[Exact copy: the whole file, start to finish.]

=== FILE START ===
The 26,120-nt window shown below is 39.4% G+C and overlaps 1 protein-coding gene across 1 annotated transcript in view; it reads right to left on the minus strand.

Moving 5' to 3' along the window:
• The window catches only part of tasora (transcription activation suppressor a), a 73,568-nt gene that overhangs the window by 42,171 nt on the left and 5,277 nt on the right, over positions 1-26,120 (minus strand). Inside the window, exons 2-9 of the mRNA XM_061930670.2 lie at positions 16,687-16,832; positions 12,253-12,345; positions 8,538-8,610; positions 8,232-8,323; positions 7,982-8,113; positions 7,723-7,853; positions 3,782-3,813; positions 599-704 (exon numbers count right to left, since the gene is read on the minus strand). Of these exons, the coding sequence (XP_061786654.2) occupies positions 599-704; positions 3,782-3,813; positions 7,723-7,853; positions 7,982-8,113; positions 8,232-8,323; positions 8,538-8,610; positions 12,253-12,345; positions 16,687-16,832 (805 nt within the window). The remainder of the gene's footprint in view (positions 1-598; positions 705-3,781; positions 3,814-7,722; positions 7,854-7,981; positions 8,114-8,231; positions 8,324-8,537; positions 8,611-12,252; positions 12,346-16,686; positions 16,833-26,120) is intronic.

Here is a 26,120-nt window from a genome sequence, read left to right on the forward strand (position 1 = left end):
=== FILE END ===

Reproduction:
The 26,120-nt window shown below is 39.4% G+C and overlaps 1 protein-coding gene across 1 annotated transcript in view; it reads right to left on the minus strand.

Moving 5' to 3' along the window:
• The window catches only part of tasora (transcription activation suppressor a), a 73,568-nt gene that overhangs the window by 42,171 nt on the left and 5,277 nt on the right, over positions 1-26,120 (minus strand). Inside the window, exons 2-9 of the mRNA XM_061930670.2 lie at positions 16,687-16,832; positions 12,253-12,345; positions 8,538-8,610; positions 8,232-8,323; positions 7,982-8,113; positions 7,723-7,853; positions 3,782-3,813; positions 599-704 (exon numbers count right to left, since the gene is read on the minus strand). Of these exons, the coding sequence (XP_061786654.2) occupies positions 599-704; positions 3,782-3,813; positions 7,723-7,853; positions 7,982-8,113; positions 8,232-8,323; positions 8,538-8,610; positions 12,253-12,345; positions 16,687-16,832 (805 nt within the window). The remainder of the gene's footprint in view (positions 1-598; positions 705-3,781; positions 3,814-7,722; positions 7,854-7,981; positions 8,114-8,231; positions 8,324-8,537; positions 8,611-12,252; positions 12,346-16,686; positions 16,833-26,120) is intronic.

Here is a 26,120-nt window from a genome sequence, read left to right on the forward strand (position 1 = left end):